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The TV series The Tudors (2008-2010) depicts the reign of Henry VIII. So far I've not noticed any historical inaccuracies. How truthful to history is it?

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Good spot - I was paying to much attention to "historically" and forgot the rest of the sentence! – Liath Sep 24 '13 at 13:12
@coleopterist negative vote for spell mistake is little rude. Mistakes always happens that's why we have edit feature. – Ankit Sharma Sep 24 '13 at 13:20
I would ask, when is a movie/series EVER accurate? Seems the productions always take liberties of one sort or another. – ᴘᴀᴜʟsᴛᴇʀ2 Sep 24 '13 at 18:57
up vote 2 down vote accepted

Wikipeda has listed various inaccuracies as character names, relationships, historical costume, physical appearance and the timing of events. As creator Hirst noted, "Showtime commissioned me to write an entertainment, a soap opera, and not history ... And we wanted people to watch it." He added that some changes were made for production considerations and some to avoid viewer confusion, and that "any confusion created by the changes is outweighed by the interest the series may inspire in the period and its figures."

Some listed errors from Wikipedia are

  • Historically, Cardinal Wolsey died of an unspecified illness in Leicester in 1530
  • The character of Henry's sister, called "Princess Margaret" in the series, is actually a composite of his two sisters: the life events of his younger sister, Princess Mary Tudor, coupled with the name of his elder sister, Margaret Tudor.
  • The king's natural son Henry Fitzroy was shown to be born near the beginning of the series and dying at a very young age from the sweating sickness. In fact, he lived until 1536, long enough to marry the only daughter of Anne Boleyn's uncle Thomas Howard, Duke of Norfolk, and be a witness to Anne Boleyn's execution.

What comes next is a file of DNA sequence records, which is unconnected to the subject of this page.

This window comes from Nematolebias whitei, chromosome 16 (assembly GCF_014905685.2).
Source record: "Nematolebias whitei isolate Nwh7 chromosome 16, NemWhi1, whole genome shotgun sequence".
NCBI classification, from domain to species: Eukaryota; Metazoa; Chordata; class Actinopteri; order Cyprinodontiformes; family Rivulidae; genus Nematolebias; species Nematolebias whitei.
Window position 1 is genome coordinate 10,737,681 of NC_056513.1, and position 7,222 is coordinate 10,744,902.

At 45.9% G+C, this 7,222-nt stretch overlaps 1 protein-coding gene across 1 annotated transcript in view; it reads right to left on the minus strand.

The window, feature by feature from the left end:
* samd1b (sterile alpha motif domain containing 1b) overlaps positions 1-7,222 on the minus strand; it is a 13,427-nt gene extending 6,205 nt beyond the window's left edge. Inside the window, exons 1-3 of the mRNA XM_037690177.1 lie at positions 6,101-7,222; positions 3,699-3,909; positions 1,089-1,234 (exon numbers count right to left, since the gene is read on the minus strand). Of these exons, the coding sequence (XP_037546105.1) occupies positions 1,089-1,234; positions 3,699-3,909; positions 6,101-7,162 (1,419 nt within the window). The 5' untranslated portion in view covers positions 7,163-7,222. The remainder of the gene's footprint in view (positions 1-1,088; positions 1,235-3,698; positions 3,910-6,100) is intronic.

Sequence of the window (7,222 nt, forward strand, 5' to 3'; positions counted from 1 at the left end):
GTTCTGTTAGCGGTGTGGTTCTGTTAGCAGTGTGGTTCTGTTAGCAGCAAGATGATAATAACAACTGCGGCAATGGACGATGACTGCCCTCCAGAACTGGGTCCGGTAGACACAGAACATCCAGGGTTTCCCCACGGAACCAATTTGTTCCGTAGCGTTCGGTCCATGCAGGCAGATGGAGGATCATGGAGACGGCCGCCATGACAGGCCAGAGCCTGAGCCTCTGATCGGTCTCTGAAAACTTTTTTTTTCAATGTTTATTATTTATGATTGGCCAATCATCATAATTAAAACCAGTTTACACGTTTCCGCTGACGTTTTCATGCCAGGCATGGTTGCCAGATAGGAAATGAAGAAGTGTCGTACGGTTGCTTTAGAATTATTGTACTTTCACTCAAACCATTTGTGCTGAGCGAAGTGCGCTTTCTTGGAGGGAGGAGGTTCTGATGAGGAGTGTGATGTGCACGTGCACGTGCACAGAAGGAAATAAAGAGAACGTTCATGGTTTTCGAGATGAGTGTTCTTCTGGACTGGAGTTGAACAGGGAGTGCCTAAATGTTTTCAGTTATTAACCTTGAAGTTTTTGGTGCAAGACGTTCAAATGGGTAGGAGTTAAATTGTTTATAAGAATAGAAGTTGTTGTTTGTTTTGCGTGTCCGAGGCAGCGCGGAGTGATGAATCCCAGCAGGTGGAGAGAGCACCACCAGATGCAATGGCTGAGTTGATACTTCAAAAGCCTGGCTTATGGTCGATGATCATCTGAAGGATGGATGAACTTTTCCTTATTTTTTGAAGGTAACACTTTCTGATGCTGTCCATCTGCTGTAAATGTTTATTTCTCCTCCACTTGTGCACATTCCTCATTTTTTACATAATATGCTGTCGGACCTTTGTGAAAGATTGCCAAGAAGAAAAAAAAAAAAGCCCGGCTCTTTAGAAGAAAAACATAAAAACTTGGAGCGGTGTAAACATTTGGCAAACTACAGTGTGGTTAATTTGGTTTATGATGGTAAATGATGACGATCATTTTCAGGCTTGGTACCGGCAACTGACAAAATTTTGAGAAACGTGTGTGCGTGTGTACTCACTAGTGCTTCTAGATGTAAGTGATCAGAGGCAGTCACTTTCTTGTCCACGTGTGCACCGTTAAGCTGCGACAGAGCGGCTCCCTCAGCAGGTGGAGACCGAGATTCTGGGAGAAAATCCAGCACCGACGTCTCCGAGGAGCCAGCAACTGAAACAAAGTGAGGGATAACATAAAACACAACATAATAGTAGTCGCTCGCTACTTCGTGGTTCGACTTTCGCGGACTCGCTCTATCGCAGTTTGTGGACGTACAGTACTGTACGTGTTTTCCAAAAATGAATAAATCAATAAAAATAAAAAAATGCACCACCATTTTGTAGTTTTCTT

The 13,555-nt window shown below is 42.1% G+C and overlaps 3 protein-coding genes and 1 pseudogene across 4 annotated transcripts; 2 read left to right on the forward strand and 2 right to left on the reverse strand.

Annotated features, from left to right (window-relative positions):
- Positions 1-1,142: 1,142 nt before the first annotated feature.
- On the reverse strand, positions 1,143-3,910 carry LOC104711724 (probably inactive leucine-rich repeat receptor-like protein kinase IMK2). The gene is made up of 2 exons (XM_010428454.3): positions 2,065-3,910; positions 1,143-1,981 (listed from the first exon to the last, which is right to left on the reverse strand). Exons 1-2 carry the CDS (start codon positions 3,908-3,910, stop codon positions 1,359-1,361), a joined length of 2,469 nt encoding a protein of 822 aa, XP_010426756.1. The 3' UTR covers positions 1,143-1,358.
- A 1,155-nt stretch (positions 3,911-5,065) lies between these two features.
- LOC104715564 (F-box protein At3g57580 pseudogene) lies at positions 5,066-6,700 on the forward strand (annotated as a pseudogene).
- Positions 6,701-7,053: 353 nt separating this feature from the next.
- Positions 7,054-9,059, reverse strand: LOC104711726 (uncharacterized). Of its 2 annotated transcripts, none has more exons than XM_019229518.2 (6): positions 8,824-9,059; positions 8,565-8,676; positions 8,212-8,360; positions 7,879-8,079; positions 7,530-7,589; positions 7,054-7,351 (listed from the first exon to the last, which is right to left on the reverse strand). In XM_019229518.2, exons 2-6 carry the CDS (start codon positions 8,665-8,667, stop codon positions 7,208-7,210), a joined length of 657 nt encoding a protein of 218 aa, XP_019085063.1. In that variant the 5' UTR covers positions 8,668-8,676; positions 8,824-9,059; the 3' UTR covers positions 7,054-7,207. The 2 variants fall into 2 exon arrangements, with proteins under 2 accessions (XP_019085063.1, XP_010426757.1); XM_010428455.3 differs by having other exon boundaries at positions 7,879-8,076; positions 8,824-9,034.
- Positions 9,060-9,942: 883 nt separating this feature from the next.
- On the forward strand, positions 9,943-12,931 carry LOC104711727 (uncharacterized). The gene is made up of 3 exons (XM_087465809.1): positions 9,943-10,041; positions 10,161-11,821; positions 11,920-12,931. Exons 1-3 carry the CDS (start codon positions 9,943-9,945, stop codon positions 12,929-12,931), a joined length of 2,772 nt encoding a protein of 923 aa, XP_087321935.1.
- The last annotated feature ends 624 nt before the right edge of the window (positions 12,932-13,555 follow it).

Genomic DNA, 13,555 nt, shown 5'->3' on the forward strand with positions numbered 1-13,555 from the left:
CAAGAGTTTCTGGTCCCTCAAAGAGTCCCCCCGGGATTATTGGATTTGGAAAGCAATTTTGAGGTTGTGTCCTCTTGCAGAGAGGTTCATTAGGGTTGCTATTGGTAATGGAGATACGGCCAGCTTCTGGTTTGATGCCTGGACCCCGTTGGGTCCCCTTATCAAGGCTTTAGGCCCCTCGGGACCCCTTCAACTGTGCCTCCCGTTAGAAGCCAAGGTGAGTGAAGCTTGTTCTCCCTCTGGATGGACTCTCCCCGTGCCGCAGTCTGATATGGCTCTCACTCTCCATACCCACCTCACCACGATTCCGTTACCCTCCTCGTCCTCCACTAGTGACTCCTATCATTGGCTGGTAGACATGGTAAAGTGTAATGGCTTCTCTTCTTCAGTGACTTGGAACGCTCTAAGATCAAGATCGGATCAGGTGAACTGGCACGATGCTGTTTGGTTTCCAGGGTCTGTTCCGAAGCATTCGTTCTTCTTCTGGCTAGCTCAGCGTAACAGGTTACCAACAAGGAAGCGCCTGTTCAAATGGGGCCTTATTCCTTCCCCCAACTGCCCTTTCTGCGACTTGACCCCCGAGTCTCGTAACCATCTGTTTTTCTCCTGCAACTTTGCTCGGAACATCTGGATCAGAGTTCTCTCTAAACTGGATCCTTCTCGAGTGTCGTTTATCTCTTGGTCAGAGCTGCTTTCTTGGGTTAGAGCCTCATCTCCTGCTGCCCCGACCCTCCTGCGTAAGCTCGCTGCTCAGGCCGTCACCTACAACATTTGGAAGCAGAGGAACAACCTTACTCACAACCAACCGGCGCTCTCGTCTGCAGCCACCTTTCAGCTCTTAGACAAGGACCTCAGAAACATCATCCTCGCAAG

• Henry's daughter Mary is shown to be openly hostile towards Catherine Parr having discovered her Protestant view. Mary didn't fall out with Catherine until after Henry's death, when the Queen hastily married Thomas Seymour.

And many more inaccuracies are there


Writer Michael Hirst believes that The Tudors brings out into the open the gaps and contradictions in the historical record that academic history shies away from. “Of course, there are certain facts which are incontrovertible,” he says, “but beyond that there’s just interpretation and there are surprisingly few sources. So I discovered that the truth is variable and I also discovered that most historians are very bad psychologists: They don’t tell you very much about the human relationships in history. I’ve discovered that nearly all the caricatures of Henry’s wives for instance, are nonsense or only tell a little bit of the story.”

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